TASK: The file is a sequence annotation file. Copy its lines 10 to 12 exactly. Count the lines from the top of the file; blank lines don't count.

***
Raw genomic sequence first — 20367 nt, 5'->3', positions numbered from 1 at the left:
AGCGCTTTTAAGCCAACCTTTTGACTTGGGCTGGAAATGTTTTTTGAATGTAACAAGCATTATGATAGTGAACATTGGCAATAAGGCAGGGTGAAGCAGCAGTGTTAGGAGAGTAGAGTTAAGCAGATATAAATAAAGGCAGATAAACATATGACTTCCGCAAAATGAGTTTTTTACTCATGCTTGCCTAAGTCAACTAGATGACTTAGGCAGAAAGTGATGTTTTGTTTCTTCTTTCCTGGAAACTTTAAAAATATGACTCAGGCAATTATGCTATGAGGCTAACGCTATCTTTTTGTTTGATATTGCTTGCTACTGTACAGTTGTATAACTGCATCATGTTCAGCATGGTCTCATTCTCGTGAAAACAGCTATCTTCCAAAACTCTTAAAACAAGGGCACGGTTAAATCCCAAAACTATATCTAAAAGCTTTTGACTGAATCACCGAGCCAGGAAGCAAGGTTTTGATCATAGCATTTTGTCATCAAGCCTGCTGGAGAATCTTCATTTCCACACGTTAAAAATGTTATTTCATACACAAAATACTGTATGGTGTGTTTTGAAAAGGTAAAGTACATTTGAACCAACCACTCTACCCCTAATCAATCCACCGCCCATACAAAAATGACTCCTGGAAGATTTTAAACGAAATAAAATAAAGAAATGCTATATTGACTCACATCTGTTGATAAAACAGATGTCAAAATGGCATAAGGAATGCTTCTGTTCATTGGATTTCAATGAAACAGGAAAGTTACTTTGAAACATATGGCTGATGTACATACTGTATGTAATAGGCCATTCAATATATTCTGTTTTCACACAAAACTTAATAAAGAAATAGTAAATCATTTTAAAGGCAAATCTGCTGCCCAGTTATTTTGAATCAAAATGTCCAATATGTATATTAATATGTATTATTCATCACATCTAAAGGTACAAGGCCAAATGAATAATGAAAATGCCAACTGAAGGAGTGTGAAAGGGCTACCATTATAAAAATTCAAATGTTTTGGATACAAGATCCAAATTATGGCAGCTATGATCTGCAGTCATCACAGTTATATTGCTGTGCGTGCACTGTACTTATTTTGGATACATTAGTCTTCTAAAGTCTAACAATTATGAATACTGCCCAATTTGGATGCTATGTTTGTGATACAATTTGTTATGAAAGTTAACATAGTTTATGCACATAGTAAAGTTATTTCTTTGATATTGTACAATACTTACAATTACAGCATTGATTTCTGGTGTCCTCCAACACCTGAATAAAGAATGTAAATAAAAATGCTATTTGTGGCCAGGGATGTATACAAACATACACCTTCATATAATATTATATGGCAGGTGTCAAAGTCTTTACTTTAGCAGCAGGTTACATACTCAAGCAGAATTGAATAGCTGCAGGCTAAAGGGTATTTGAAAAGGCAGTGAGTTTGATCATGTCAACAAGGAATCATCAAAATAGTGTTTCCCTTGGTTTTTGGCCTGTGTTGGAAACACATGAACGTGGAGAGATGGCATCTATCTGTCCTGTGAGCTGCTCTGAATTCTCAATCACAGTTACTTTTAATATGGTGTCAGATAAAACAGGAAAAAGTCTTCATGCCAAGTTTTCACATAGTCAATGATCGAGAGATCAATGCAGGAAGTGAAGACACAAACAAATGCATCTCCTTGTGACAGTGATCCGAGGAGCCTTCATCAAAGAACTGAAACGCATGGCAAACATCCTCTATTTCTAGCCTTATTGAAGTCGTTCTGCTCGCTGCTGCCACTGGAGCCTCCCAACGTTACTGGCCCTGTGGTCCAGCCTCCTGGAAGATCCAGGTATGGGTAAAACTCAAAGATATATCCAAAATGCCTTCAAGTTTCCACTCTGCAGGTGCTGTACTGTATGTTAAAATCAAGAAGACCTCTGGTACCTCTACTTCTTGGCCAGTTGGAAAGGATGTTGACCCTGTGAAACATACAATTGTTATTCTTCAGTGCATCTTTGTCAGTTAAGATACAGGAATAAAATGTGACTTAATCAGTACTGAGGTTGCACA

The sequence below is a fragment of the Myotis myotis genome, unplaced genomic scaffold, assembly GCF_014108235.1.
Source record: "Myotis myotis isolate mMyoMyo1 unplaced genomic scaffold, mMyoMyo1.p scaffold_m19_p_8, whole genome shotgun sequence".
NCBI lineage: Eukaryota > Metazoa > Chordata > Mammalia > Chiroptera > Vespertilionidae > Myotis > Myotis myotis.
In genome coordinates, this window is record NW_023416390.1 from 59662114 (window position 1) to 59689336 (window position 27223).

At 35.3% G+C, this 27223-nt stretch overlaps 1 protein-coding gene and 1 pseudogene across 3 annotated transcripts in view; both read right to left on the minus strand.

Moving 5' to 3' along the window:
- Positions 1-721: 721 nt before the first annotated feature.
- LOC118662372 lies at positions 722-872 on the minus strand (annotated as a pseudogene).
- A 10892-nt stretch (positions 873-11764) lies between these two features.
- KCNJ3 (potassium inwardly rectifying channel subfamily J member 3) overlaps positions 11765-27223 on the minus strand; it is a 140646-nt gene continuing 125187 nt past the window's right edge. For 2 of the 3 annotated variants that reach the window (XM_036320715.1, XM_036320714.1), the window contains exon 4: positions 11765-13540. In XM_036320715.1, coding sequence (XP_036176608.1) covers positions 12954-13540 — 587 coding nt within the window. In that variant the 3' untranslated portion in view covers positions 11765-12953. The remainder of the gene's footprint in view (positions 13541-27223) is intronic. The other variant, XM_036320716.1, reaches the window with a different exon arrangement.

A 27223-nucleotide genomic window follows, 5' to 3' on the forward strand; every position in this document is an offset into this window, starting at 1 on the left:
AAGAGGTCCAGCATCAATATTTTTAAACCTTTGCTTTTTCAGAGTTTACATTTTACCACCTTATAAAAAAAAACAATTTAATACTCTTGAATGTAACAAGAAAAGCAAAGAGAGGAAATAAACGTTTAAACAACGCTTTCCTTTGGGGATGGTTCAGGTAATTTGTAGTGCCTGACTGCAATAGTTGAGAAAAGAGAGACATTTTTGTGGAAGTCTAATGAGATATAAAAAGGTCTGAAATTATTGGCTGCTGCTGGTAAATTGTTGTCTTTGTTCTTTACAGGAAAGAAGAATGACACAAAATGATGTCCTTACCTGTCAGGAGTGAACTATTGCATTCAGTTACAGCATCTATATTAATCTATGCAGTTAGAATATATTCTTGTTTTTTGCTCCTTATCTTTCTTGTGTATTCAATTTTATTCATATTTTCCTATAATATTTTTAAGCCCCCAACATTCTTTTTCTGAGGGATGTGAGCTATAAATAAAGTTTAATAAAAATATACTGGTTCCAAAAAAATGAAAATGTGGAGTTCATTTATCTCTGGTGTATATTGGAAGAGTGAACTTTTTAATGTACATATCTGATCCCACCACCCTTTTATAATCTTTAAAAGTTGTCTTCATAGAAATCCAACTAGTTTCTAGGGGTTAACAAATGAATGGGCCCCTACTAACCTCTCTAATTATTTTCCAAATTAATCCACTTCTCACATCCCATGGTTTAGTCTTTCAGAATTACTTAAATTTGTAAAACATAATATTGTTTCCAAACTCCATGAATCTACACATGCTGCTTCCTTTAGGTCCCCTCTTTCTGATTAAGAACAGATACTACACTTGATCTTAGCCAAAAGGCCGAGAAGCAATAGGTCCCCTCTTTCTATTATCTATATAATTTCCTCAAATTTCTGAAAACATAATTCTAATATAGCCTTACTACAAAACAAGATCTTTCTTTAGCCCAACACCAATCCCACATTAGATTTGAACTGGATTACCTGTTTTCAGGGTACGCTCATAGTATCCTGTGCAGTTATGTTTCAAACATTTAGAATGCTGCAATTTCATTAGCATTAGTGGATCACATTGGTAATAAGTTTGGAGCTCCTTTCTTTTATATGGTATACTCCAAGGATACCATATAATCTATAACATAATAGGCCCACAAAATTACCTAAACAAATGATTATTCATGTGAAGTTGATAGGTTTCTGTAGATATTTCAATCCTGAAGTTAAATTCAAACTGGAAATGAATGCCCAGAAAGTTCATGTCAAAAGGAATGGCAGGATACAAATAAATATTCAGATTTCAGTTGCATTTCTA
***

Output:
- LOC118662372 lies at positions 722-872 on the minus strand (annotated as a pseudogene).
- A 10892-nt stretch (positions 873-11764) lies between these two features.
- KCNJ3 (potassium inwardly rectifying channel subfamily J member 3) overlaps positions 11765-27223 on the minus strand; it is a 140646-nt gene continuing 125187 nt past the window's right edge. For 2 of the 3 annotated variants that reach the window (XM_036320715.1, XM_036320714.1), the window contains exon 4: positions 11765-13540. In XM_036320715.1, coding sequence (XP_036176608.1) covers positions 12954-13540 — 587 coding nt within the window. In that variant the 3' untranslated portion in view covers positions 11765-12953. The remainder of the gene's footprint in view (positions 13541-27223) is intronic. The other variant, XM_036320716.1, reaches the window with a different exon arrangement.